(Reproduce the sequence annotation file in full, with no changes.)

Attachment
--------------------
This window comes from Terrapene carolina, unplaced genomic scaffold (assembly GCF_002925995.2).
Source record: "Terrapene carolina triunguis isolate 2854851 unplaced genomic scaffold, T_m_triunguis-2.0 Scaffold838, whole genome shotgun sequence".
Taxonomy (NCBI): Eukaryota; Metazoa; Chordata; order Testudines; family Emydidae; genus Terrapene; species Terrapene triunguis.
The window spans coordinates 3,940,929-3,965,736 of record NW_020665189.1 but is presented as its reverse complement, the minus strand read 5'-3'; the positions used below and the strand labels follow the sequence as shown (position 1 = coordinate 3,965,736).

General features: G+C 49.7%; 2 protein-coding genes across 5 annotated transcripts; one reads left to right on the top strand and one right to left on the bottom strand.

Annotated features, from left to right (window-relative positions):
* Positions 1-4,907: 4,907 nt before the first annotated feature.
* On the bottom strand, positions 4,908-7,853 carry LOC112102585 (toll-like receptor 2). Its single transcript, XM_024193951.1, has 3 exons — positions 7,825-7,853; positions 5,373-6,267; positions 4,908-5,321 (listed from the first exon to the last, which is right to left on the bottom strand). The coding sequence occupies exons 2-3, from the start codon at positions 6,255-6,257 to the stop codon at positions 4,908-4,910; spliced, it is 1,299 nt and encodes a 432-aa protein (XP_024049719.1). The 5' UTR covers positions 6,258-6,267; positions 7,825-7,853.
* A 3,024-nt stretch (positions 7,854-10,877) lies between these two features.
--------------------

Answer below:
This window comes from Terrapene carolina, unplaced genomic scaffold (assembly GCF_002925995.2).
Source record: "Terrapene carolina triunguis isolate 2854851 unplaced genomic scaffold, T_m_triunguis-2.0 Scaffold838, whole genome shotgun sequence".
Taxonomy (NCBI): Eukaryota; Metazoa; Chordata; order Testudines; family Emydidae; genus Terrapene; species Terrapene triunguis.
The window spans coordinates 3,940,929-3,965,736 of record NW_020665189.1 but is presented as its reverse complement, the minus strand read 5'-3'; the positions used below and the strand labels follow the sequence as shown (position 1 = coordinate 3,965,736).

General features: G+C 49.7%; 2 protein-coding genes across 5 annotated transcripts; one reads left to right on the top strand and one right to left on the bottom strand.

Annotated features, from left to right (window-relative positions):
* Positions 1-4,907: 4,907 nt before the first annotated feature.
* On the bottom strand, positions 4,908-7,853 carry LOC112102585 (toll-like receptor 2). Its single transcript, XM_024193951.1, has 3 exons — positions 7,825-7,853; positions 5,373-6,267; positions 4,908-5,321 (listed from the first exon to the last, which is right to left on the bottom strand). The coding sequence occupies exons 2-3, from the start codon at positions 6,255-6,257 to the stop codon at positions 4,908-4,910; spliced, it is 1,299 nt and encodes a 432-aa protein (XP_024049719.1). The 5' UTR covers positions 6,258-6,267; positions 7,825-7,853.
* A 3,024-nt stretch (positions 7,854-10,877) lies between these two features.